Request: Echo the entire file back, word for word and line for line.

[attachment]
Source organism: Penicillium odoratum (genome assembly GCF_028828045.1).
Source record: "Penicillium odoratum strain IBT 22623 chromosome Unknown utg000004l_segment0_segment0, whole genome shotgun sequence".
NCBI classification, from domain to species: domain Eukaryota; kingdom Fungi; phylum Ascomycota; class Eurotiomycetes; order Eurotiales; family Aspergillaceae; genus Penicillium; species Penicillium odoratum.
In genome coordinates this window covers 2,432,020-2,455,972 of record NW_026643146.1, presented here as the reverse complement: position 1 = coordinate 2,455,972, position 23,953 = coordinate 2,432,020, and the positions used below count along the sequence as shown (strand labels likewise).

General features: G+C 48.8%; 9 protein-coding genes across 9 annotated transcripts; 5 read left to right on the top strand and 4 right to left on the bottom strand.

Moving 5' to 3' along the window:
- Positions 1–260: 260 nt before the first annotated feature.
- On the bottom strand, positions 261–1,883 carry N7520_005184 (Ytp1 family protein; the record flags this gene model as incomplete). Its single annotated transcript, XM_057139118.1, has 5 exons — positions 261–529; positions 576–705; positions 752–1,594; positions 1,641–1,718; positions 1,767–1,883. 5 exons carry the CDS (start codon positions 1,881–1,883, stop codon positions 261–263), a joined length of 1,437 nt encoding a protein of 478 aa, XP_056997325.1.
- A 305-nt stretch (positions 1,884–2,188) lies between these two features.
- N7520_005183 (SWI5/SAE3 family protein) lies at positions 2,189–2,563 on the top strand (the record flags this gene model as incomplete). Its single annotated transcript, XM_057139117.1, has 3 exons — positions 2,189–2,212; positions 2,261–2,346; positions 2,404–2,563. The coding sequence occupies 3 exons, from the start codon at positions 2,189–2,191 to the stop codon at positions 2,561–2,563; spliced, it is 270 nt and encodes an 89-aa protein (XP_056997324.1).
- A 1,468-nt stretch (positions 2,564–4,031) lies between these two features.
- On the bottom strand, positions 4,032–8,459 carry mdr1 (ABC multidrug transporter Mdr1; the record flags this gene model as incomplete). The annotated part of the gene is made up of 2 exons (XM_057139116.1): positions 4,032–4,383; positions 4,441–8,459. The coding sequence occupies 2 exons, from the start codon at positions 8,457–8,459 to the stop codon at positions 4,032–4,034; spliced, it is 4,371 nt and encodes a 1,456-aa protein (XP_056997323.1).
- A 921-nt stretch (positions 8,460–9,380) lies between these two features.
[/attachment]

Source organism: Penicillium odoratum (genome assembly GCF_028828045.1).
Source record: "Penicillium odoratum strain IBT 22623 chromosome Unknown utg000004l_segment0_segment0, whole genome shotgun sequence".
NCBI classification, from domain to species: domain Eukaryota; kingdom Fungi; phylum Ascomycota; class Eurotiomycetes; order Eurotiales; family Aspergillaceae; genus Penicillium; species Penicillium odoratum.
In genome coordinates this window covers 2,432,020-2,455,972 of record NW_026643146.1, presented here as the reverse complement: position 1 = coordinate 2,455,972, position 23,953 = coordinate 2,432,020, and the positions used below count along the sequence as shown (strand labels likewise).

General features: G+C 48.8%; 9 protein-coding genes across 9 annotated transcripts; 5 read left to right on the top strand and 4 right to left on the bottom strand.

Moving 5' to 3' along the window:
- Positions 1–260: 260 nt before the first annotated feature.
- On the bottom strand, positions 261–1,883 carry N7520_005184 (Ytp1 family protein; the record flags this gene model as incomplete). Its single annotated transcript, XM_057139118.1, has 5 exons — positions 261–529; positions 576–705; positions 752–1,594; positions 1,641–1,718; positions 1,767–1,883. 5 exons carry the CDS (start codon positions 1,881–1,883, stop codon positions 261–263), a joined length of 1,437 nt encoding a protein of 478 aa, XP_056997325.1.
- A 305-nt stretch (positions 1,884–2,188) lies between these two features.
- N7520_005183 (SWI5/SAE3 family protein) lies at positions 2,189–2,563 on the top strand (the record flags this gene model as incomplete). Its single annotated transcript, XM_057139117.1, has 3 exons — positions 2,189–2,212; positions 2,261–2,346; positions 2,404–2,563. The coding sequence occupies 3 exons, from the start codon at positions 2,189–2,191 to the stop codon at positions 2,561–2,563; spliced, it is 270 nt and encodes an 89-aa protein (XP_056997324.1).
- A 1,468-nt stretch (positions 2,564–4,031) lies between these two features.
- On the bottom strand, positions 4,032–8,459 carry mdr1 (ABC multidrug transporter Mdr1; the record flags this gene model as incomplete). The annotated part of the gene is made up of 2 exons (XM_057139116.1): positions 4,032–4,383; positions 4,441–8,459. The coding sequence occupies 2 exons, from the start codon at positions 8,457–8,459 to the stop codon at positions 4,032–4,034; spliced, it is 4,371 nt and encodes a 1,456-aa protein (XP_056997323.1).
- A 921-nt stretch (positions 8,460–9,380) lies between these two features.